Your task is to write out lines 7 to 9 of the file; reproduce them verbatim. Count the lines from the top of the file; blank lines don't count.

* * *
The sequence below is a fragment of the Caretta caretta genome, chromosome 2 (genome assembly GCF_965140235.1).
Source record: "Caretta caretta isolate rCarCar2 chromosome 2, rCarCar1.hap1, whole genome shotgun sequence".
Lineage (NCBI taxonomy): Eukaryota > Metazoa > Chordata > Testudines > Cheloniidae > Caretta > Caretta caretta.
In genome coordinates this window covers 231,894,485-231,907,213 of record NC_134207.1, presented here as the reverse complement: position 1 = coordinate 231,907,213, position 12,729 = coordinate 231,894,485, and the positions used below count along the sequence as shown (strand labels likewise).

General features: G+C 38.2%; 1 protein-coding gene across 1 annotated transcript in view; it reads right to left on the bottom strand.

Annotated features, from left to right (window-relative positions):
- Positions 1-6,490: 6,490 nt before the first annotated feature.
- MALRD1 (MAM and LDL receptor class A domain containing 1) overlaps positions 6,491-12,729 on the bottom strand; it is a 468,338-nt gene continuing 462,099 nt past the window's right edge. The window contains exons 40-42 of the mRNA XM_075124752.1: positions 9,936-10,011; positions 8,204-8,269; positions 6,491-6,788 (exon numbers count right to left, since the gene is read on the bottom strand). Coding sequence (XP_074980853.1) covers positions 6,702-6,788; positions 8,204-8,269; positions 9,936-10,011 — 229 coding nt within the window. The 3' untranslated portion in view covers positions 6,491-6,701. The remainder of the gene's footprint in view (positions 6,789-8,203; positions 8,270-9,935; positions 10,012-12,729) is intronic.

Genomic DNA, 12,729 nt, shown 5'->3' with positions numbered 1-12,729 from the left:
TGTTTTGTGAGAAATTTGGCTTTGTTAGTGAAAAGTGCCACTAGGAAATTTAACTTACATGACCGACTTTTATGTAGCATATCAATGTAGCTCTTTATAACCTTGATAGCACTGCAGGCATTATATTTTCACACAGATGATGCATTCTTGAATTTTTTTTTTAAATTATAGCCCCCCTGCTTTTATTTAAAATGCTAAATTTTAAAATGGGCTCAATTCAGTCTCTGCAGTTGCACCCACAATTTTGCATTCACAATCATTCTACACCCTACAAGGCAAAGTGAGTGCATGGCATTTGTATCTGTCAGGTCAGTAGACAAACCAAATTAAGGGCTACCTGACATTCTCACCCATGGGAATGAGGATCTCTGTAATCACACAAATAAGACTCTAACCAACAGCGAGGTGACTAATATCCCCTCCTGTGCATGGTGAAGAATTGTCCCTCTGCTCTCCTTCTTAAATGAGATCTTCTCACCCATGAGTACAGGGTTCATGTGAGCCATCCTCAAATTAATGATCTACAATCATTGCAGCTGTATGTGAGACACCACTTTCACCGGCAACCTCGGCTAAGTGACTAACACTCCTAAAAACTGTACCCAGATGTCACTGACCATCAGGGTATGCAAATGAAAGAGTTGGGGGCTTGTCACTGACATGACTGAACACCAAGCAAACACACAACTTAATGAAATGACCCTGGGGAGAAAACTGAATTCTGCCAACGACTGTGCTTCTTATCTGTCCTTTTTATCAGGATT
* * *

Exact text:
- Positions 1-6,490: 6,490 nt before the first annotated feature.
- MALRD1 (MAM and LDL receptor class A domain containing 1) overlaps positions 6,491-12,729 on the bottom strand; it is a 468,338-nt gene continuing 462,099 nt past the window's right edge. The window contains exons 40-42 of the mRNA XM_075124752.1: positions 9,936-10,011; positions 8,204-8,269; positions 6,491-6,788 (exon numbers count right to left, since the gene is read on the bottom strand). Coding sequence (XP_074980853.1) covers positions 6,702-6,788; positions 8,204-8,269; positions 9,936-10,011 — 229 coding nt within the window. The 3' untranslated portion in view covers positions 6,491-6,701. The remainder of the gene's footprint in view (positions 6,789-8,203; positions 8,270-9,935; positions 10,012-12,729) is intronic.

Genomic DNA, 12,729 nt, shown 5'->3' with positions numbered 1-12,729 from the left: